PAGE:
Hunter Biden was indicted on nine tax charges in California on Thursday (7/12) as the special counsel’s investigation into the president’s son’s business dealings intensified, against the backdrop of the upcoming 2024 election.
The new charges, consisting of three felonies and six misdemeanors, are in addition to a federal indictment for possession of a firearm in Delaware, which accused Hunter Biden of violating a law prohibiting drug users from owning guns in 2018.
Hunter Biden “spent millions of dollars on a lavish lifestyle instead of paying his tax bill,” special counsel David Weiss said in a statement. The charges focus on taxes owed of at least $1.4 million between 2016 and 2019, a period during which Biden admitted he struggled with addiction.
If convicted, Hunter Biden could face up to 17 years in prison. The special counsel’s investigation remains open, Weiss said.
Hunter Biden was previously expected to plead guilty to tax offenses as part of a plea deal with prosecutors. Defense attorneys have indicated they plan to fight any new charges, but they did not immediately return a request for comment Thursday.
The White House also declined to comment on Thursday’s indictment, referring questions to the Justice Department or Hunter Biden’s personal representative.
The agreement, which covered the 2017 and 2018 tax years, failed to go through last July after a judge questioned it. The deal was also deemed a “sweetheart deal” by Republicans, who are investigating nearly every aspect of Hunter Biden’s business dealings as well as the Justice Department’s handling of the case.
Congressional Republicans have also launched an impeachment inquiry into President Joe Biden, claiming he was involved in an influence peddling scheme with his son. The House is expected to vote next week to formally authorize the investigation.
Although many questions have been raised regarding the Biden family’s international business ethics, so far there has been no evidence to prove that Joe Biden, either in his current or previous positions, abused his role or accepted bribes.
The criminal investigation, led by Delaware U.S. Attorney David Weiss, has been open since 2018, and is expected to culminate in a plea deal that Hunter Biden planned to strike with prosecutors over last summer. It was previously confirmed he would plead guilty to two misdemeanor counts of tax evasion, and would sign a separate agreement on the weapons charge. In the agreement, Hunter Biden is set to serve two years probation rather than go to prison.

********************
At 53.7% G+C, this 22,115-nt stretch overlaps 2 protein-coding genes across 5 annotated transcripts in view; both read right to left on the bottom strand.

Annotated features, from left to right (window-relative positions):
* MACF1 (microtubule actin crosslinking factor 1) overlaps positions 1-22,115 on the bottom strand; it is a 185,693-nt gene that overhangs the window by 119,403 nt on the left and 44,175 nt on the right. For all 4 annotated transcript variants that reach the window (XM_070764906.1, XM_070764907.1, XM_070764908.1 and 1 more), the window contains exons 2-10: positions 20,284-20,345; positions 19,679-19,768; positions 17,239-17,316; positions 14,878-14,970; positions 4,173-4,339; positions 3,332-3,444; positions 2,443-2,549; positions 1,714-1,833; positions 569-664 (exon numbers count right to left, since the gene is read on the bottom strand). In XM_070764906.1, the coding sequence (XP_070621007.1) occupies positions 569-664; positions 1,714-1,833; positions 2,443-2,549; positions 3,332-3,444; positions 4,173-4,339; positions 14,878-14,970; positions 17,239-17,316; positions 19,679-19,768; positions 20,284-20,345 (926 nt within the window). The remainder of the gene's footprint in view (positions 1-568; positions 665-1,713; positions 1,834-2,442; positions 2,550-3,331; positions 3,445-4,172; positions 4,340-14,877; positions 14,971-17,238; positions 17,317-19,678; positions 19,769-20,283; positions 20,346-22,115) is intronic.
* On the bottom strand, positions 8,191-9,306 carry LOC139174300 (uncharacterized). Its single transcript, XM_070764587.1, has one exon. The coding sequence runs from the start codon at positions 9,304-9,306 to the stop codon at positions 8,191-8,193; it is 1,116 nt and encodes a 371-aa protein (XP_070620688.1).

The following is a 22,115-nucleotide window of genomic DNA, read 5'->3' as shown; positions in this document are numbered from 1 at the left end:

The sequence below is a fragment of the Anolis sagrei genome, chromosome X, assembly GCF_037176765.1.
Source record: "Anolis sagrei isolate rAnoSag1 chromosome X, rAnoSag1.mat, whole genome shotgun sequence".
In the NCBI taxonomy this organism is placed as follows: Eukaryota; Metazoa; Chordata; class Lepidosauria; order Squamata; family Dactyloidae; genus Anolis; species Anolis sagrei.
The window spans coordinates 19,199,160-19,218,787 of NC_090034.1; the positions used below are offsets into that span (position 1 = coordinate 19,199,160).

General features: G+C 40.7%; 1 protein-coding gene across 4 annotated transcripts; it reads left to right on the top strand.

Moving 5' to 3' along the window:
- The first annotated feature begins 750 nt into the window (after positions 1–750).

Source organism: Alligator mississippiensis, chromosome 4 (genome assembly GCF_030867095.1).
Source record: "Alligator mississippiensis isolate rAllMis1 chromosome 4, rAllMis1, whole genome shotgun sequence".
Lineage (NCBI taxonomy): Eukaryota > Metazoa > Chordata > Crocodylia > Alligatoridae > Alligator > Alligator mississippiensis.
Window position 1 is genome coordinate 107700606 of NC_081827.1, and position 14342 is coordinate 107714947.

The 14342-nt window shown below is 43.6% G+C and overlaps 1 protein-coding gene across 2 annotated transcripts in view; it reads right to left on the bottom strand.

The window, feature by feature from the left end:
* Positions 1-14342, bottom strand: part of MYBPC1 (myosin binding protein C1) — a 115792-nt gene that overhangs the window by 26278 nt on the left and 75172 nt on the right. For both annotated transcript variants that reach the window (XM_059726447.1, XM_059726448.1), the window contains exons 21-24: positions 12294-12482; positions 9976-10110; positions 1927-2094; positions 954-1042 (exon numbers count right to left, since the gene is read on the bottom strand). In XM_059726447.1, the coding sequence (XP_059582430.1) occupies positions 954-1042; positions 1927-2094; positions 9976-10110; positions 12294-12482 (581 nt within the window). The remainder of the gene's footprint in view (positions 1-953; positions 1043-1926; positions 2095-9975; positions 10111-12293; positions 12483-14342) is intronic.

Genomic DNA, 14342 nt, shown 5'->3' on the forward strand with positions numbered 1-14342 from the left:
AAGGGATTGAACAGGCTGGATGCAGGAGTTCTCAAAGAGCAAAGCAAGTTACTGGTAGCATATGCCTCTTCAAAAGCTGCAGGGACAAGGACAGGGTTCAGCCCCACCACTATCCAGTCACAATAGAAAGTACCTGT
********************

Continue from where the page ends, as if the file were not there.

The agreement also contained an immunity provision, and defense attorneys argued that the provision remained in effect because that part of the agreement was signed by prosecutors before the agreement was voided.
Prosecutors disagreed, stating that the document was not signed by a judge and was invalid.
After the deal fell through, prosecutors filed three federal gun possession charges alleging that Hunter Biden had lied about drug use to buy a gun he kept for 11 days in 2018. Federal law prohibits possession of guns by “drug users,” despite the act it is rarely seen as a stand-alone charge and has been questioned by federal appeals courts.
Hunter Biden’s long struggle with drug abuse had worsened during that period, following the death of his brother Beau Biden in 2015, prosecutors wrote in a draft plea agreement filed with a court in Delaware.
He still earned “substantial income” in 2017 and 2018, including $2.6 million in business revenue sharing and consulting from a company he formed with the CEOs of a Chinese business conglomerate and Ukrainian energy company Burisma, but paid no income tax. individuals totaling about $4 million during that period, prosecutors said in a Delaware plea agreement.
He finally filed his taxes in 2020 and those taxes were paid by a “third party” the following year, prosecutors said. (ns/rs)